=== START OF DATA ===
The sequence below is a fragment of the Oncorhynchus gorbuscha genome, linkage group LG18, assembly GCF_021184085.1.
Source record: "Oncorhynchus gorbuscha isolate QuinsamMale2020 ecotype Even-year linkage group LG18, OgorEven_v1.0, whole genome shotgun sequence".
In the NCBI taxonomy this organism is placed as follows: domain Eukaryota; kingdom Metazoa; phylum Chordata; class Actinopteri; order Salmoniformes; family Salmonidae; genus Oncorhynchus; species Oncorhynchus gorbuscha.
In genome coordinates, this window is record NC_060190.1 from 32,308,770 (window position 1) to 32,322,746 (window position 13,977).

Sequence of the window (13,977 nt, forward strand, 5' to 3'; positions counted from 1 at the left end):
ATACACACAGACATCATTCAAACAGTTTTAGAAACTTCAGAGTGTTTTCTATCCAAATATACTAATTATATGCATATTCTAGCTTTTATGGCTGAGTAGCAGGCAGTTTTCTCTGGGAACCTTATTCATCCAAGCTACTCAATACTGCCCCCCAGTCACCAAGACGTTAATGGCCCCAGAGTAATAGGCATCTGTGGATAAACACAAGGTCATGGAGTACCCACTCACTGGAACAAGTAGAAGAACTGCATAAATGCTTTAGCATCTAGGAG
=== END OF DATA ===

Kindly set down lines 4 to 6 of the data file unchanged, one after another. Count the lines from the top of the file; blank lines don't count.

In genome coordinates, this window is record NC_060190.1 from 32,308,770 (window position 1) to 32,322,746 (window position 13,977).

Sequence of the window (13,977 nt, forward strand, 5' to 3'; positions counted from 1 at the left end):
ATACACACAGACATCATTCAAACAGTTTTAGAAACTTCAGAGTGTTTTCTATCCAAATATACTAATTATATGCATATTCTAGCTTTTATGGCTGAGTAGCAGGCAGTTTTCTCTGGGAACCTTATTCATCCAAGCTACTCAATACTGCCCCCCAGTCACCAAGACGTTAATGGCCCCAGAGTAATAGGCATCTGTGGATAAACACAAGGTCATGGAGTACCCACTCACTGGAACAAGTAGAAGAACTGCATAAATGCTTTAGCATCTAGGAG